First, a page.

Erin Wade, a Maui County small-town planner, said that the push to improve Wells Park is a combination of community requests and the ReWailuku project, an effort between the county and the Wailuku Community Association to revitalize businesses and facilities around town.

“In 2012, we started the ReWailuku process, and Wells Park was one of the key things people identified as something they’d like to see enhanced,” Wade said.

A broken concrete-block wall and cement steps separate Wells Park from parking along Wells Street. The Maui News / MATTHEW THAYER photo

Because ReWailuku is also a few months away from the design phase of a proposed parking and events facility, Wade said it “makes sense” to take a look at Wells Park at the same time.

“The two are supposed to complement each other,” she said. “We’d like it to have a consistent design aesthetic so Wailuku town doesn’t look like a mismatch of stuff.”

Wade said that “nothing (at the park) is going to disappear.” The county hopes to add features that will make it more accessible for people of all ages, such as an outdoor fitness station designed for people with balance issues. It all depends on what residents ask for, Wade said.

Mike Kinoshita, a longtime coach with the Wailuku Junior Tennis Club, said that he grew up playing tennis at the park in the late 1950s, and his sons played baseball and tennis in the park as well.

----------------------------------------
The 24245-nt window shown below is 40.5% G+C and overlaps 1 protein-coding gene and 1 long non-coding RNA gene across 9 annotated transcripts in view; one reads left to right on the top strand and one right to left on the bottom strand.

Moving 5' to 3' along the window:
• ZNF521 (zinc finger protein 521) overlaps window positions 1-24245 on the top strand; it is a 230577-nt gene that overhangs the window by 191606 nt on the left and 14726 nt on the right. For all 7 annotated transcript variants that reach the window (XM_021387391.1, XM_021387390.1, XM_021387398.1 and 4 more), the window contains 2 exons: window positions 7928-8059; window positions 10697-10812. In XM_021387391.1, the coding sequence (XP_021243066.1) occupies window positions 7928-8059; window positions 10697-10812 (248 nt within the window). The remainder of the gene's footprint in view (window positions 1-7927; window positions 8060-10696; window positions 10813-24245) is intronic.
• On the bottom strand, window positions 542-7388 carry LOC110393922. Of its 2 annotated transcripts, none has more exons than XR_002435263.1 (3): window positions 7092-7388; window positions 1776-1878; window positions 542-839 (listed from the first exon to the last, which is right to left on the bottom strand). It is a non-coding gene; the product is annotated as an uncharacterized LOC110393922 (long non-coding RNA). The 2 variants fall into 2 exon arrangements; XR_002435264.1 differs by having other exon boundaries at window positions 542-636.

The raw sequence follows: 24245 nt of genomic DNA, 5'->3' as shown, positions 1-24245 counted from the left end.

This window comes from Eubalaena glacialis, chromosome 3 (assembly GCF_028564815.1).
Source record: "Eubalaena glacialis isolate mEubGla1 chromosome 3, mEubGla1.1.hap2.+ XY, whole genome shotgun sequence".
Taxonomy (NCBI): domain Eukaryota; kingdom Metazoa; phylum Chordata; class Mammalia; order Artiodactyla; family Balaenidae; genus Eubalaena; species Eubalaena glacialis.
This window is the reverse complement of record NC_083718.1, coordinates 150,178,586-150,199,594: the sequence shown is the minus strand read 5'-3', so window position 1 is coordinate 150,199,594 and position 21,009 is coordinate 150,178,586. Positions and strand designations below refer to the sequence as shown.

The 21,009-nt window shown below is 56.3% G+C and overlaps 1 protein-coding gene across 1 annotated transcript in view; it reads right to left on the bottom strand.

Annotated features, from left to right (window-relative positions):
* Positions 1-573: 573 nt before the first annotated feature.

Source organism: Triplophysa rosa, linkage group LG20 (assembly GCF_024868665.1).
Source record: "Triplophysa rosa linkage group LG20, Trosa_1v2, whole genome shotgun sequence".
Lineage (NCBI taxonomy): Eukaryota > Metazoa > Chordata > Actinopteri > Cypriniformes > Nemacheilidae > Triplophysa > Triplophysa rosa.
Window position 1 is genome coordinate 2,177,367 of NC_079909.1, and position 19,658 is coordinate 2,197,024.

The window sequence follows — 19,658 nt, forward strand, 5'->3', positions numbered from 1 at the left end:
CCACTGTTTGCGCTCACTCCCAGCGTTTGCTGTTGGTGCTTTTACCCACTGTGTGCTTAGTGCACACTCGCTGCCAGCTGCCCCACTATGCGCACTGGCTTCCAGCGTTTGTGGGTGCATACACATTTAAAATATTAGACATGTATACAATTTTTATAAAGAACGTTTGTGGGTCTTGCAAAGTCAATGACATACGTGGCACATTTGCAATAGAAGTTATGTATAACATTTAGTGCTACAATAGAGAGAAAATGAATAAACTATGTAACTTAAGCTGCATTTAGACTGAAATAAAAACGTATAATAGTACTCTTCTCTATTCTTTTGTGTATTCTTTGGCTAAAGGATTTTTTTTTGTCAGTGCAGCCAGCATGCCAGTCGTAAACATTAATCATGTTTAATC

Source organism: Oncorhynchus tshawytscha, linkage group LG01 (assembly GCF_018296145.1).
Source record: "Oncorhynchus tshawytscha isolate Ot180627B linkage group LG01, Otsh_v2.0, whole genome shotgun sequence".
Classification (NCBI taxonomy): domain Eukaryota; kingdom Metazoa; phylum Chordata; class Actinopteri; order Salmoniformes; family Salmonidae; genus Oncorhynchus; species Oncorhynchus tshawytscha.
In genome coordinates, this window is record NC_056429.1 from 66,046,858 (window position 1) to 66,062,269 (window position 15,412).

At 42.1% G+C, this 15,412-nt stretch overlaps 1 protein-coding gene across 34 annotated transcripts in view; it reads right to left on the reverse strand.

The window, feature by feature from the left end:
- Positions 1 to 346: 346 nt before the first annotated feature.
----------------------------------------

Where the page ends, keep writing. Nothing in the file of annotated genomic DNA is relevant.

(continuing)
“You almost never see that place empty,” Kinoshita said. “There’s always someone practicing.”

Kinoshita called Wells Park’s tennis facilities “the most used courts in all of Maui” and said that the peeling surfaces could use some repairs.

In addition to the 50 to 60 children in the Wailuku Junior Tennis Club, there are several adult leagues that use the park throughout the year, and hundreds of kids from around the state who come to play in the Wailuku club’s tournaments, held at Wells Park and other tennis venues around the island.

Matt Birmingham, a physical education teacher at Iao School, said that he and his students use the park every day for all kinds of sports. With Old Wailuku Pool out of commission, the school hasn’t been able to teach swimming there for two years, he said. Along with the pool, he said he’d like to see certain safety issues addressed, such as cracks in the basketball court and dangerous spots along the fence. He also thinks the park could use additional shade, whether trees or permanent canopies.

“This is exciting, but we also want to make sure that they don’t forget about us when they’re planning to make changes,” Birmingham said.

Brianne Savage, deputy director of the Department of Parks and Recreation, said that the department will gather feedback, come up with a draft plan and return to the community to finalize it. The final master plan will be taken to the Maui County Council for funding.

“You have walls . . . that are broken, and we have a pool with no water and tennis courts that need repair,” Savage said. “We want to have a longer-term plan.”

Wade said that the county is working with planning-and-landscape architecture firm PBR Hawaii and hopes to have some concepts drawn up by early 2017.

For more information, visit wellsparkwailuku.wixsite.com/wellspark.

* Colleen Uechi can be reached at cuechi@mauinews.com.